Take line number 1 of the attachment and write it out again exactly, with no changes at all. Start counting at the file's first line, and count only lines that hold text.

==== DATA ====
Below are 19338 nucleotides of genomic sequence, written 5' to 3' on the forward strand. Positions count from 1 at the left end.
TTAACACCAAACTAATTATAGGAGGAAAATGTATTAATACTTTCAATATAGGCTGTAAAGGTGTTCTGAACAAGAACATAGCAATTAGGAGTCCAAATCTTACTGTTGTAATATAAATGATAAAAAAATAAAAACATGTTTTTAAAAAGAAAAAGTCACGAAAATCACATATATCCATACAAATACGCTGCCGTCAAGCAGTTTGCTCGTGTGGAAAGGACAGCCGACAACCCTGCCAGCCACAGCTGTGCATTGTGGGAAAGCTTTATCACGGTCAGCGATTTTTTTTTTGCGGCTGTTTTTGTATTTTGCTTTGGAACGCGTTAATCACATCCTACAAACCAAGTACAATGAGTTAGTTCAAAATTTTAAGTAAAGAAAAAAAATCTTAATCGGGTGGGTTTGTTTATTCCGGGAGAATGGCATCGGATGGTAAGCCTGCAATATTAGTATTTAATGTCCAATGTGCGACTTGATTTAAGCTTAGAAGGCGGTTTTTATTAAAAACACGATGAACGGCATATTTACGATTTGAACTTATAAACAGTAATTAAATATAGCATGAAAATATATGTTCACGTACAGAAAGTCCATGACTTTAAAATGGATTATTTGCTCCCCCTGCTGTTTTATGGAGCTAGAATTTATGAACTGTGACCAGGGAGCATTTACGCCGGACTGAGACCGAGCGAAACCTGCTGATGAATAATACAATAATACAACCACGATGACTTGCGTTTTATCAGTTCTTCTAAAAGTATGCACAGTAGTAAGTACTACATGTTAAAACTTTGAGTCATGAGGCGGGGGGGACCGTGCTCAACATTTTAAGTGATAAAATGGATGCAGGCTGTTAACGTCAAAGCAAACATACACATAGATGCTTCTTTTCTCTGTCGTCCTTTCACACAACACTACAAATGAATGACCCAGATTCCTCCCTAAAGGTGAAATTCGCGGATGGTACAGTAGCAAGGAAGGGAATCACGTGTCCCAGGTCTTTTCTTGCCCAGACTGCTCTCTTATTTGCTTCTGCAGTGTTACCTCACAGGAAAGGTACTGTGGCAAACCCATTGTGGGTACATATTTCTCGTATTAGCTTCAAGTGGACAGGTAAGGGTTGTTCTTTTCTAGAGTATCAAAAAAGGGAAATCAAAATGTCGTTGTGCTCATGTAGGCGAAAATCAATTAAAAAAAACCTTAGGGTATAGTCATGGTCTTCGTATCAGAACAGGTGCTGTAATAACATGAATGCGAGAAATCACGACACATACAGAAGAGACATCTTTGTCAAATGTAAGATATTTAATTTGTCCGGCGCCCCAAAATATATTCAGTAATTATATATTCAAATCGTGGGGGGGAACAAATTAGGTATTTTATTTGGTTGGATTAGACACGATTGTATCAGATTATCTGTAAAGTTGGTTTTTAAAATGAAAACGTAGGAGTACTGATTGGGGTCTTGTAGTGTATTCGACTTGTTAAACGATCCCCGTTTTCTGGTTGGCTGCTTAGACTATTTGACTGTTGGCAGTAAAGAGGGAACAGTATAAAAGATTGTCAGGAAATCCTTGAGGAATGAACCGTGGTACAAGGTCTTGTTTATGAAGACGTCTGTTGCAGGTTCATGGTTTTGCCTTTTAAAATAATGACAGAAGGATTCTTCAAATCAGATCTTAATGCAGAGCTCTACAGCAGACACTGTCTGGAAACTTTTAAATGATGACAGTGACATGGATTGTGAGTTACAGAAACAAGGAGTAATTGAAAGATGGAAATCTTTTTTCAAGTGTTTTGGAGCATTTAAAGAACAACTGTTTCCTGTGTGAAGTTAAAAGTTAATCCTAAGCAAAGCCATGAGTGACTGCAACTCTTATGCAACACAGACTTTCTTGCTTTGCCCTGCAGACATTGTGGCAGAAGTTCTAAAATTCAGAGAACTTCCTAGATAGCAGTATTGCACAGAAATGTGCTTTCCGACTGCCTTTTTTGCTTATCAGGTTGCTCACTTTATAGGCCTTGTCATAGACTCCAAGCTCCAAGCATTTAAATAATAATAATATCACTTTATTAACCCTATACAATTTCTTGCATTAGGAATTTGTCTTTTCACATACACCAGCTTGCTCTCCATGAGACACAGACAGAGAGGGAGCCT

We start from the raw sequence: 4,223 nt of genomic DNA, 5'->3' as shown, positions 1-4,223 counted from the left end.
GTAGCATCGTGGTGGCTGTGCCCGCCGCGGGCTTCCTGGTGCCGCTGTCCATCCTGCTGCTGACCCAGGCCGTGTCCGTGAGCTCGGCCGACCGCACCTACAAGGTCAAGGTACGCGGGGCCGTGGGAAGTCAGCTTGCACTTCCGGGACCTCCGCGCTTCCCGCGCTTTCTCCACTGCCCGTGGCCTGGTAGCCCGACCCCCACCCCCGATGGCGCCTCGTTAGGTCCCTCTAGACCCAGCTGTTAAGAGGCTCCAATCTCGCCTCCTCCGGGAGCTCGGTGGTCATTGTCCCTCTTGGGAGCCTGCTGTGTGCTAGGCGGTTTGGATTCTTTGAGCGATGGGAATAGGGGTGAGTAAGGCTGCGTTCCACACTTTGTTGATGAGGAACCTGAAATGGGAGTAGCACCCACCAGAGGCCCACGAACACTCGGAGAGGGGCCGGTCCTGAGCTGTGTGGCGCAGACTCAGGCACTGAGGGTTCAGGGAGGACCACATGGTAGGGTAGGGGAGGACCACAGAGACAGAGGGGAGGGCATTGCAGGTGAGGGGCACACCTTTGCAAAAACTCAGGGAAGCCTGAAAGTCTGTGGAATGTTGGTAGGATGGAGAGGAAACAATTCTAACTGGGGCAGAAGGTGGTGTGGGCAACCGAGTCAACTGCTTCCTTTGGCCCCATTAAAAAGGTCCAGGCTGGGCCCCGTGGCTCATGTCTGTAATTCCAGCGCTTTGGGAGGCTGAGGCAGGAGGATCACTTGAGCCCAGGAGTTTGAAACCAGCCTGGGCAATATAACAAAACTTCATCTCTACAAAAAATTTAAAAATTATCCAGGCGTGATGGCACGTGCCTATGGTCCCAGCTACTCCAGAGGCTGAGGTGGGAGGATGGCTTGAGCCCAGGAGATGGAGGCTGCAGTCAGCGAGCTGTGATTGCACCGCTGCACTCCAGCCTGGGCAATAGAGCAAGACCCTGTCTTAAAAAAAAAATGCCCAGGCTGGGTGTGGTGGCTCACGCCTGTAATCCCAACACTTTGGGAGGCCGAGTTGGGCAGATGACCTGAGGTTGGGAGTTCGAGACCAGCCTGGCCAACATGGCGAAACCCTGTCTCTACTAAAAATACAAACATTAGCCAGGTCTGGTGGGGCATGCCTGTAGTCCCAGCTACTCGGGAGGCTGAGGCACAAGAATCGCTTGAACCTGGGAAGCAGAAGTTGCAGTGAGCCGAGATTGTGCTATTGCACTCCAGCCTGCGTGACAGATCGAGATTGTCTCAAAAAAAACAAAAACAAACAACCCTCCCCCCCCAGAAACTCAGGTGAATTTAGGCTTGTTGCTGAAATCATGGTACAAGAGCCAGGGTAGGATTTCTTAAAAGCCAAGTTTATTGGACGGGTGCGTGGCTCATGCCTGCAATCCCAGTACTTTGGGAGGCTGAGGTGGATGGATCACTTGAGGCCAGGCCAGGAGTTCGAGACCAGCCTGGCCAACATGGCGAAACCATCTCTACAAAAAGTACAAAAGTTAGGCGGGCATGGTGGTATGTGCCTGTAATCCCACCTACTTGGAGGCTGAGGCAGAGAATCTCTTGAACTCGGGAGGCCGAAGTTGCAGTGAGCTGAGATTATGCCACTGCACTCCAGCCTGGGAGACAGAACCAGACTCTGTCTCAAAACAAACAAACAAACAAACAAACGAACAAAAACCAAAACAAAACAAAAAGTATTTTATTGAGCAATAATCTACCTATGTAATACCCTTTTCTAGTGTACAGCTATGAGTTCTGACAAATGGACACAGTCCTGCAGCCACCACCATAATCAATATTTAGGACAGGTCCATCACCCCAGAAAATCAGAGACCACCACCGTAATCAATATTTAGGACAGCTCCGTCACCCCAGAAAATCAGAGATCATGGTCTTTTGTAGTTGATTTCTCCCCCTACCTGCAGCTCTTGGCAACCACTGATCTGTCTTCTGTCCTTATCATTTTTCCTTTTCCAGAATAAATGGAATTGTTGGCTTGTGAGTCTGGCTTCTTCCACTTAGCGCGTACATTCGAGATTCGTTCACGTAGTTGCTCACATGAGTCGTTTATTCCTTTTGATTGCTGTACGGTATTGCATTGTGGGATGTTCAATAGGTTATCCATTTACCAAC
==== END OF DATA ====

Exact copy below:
Below are 19338 nucleotides of genomic sequence, written 5' to 3' on the forward strand. Positions count from 1 at the left end.